Viewing A List Of Open Documents

One of the main advantages to viewing our images as floating documents is that we can see more than one image at a time. But that can also cause problems. Too many floating windows open at once can clutter up the screen. Also, some of the windows can completely block others from view. Fortunately, there's an easy way to select any image that's open in Photoshop, even if you can't see it.

Go up to the Window menu at the top of the screen. Then, look down at the very bottom of the menu. You'll see a handy list of every image that's open. The currently-active image has a checkmark beside it. Click on any image in the list to select it, which will make it active and bring it to the foreground:

A list of open documents appears in the Window menu in Photoshop.
Photoshop provides a list of all open documents at the bottom of the Window menu.

Switching Back To Tabbed Documents

To switch from floating windows back to tabbed documents, go up to the Window menu, choose Arrange, and then choose Consolidate All to Tabs:

Choosing the Consolidate All to Tabs command in Photoshop.
Going to Window > Arrange > Consolidate All to Tabs.

And now my images once again appear as tabbed documents, with only one image visible at a time:

The floating windows have been consolidated to tabs in Photoshop.
All floating windows have reverted back to tabbed documents.

Setting Photoshop's Preferences

Once you decide which viewing style you like best (tabbed documents or floating windows), you can tell Photoshop to open all future images in that style using an option found in the Preferences. If you're using Photoshop CC, then on a Windows PC, go up to the Edit menu at the top of the screen, choose Preferences, and then choose Workspace. On a Mac, go up to the Photoshop CC menu, choose Preferences, then choose Workspace:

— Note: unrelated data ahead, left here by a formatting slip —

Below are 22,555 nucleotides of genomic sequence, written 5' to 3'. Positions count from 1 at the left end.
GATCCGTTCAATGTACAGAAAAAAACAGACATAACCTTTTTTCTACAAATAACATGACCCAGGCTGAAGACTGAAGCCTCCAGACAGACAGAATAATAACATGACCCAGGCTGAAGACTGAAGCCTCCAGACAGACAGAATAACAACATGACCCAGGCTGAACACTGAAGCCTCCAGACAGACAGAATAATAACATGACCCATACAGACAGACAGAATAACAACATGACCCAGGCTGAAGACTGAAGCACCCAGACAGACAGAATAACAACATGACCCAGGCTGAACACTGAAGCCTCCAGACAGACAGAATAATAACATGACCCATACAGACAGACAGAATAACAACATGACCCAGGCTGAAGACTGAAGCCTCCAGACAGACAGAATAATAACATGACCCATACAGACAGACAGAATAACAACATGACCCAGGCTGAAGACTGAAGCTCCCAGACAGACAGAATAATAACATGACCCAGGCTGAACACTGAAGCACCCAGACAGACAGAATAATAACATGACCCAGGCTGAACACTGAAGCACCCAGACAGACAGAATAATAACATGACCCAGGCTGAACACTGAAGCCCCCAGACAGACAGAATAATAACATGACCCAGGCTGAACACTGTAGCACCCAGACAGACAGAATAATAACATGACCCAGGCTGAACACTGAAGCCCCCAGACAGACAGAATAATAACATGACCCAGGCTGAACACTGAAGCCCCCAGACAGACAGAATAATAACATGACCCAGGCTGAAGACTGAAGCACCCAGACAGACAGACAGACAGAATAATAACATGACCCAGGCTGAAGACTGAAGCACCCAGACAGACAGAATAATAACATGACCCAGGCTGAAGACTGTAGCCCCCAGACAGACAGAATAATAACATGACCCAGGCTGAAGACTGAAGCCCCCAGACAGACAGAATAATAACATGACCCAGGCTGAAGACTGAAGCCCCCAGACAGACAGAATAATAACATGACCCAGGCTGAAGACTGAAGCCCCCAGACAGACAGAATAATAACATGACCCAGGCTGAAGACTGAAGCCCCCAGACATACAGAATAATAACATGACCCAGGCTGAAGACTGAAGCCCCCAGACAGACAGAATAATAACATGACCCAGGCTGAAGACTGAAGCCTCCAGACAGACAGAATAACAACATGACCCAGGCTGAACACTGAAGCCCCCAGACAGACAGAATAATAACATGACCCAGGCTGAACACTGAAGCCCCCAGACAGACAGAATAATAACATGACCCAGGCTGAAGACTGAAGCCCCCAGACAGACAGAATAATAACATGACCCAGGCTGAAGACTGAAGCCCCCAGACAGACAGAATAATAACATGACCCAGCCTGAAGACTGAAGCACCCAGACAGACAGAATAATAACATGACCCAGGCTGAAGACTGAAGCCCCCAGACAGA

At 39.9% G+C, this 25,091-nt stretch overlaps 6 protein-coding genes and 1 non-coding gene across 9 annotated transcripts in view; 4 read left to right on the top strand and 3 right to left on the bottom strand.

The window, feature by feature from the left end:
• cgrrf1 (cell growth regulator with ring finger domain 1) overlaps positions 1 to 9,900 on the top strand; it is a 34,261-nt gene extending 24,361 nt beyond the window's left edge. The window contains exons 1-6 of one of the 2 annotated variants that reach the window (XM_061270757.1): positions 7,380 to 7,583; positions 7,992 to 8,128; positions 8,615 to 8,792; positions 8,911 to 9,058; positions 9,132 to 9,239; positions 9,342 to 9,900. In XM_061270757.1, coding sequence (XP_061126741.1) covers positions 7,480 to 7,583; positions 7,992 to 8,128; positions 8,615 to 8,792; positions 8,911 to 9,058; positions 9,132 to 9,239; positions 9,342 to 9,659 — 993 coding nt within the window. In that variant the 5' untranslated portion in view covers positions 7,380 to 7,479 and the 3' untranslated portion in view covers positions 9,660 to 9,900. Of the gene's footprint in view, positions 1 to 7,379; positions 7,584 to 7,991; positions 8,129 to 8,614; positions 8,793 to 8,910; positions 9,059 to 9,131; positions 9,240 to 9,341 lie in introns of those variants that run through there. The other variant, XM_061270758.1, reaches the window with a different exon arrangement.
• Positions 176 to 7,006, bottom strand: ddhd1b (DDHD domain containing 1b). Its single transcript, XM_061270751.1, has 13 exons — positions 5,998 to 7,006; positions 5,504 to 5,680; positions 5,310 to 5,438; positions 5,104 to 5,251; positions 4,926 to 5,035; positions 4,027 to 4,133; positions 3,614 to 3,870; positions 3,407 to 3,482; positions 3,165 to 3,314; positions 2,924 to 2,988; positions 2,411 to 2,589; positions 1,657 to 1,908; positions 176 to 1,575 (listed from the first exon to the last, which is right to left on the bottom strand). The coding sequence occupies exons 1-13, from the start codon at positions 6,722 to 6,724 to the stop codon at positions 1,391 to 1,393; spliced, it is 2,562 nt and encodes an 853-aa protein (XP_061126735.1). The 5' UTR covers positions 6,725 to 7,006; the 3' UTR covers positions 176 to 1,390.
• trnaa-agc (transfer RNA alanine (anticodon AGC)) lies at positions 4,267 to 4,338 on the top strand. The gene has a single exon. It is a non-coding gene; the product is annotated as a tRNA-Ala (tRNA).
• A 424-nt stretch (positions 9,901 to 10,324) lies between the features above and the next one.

Opening the Workspace preferences in Photoshop CC.
In Photoshop, the document options are found in the Workspace preferences.

If you're using Photoshop CS6, then on a Windows PC, go up to the Edit menu, choose Preferences, and then choose Interface. On a Mac, go up to the Photoshop menu, choose Preferences, then choose Interface:

Opening the Workspace preferences in Photoshop CC.
In Photoshop CS6, the document options are in the Interface preferences.

Open Documents As Tabs

This opens the Photoshop Preferences dialog box set to either the Workspace (Photoshop CC) or Interface (Photoshop CS6) category. Look for the option that says Open Documents as Tabs. By default, this open is checked, which means that all of your images will open as tabbed documents. If you'd prefer to have them open as floating windows, uncheck this option:

The Open Documents as Tabs option in Photoshop's Preferences.
The Open Documents as Tabs option.

Enable Floating Document Window Docking

There's a second option directly below it that's also important. Enable Floating Document Window Docking (say it five times fast) controls whether or not we can drag one floating window into another and nest them together, creating tabbed documents inside a floating window: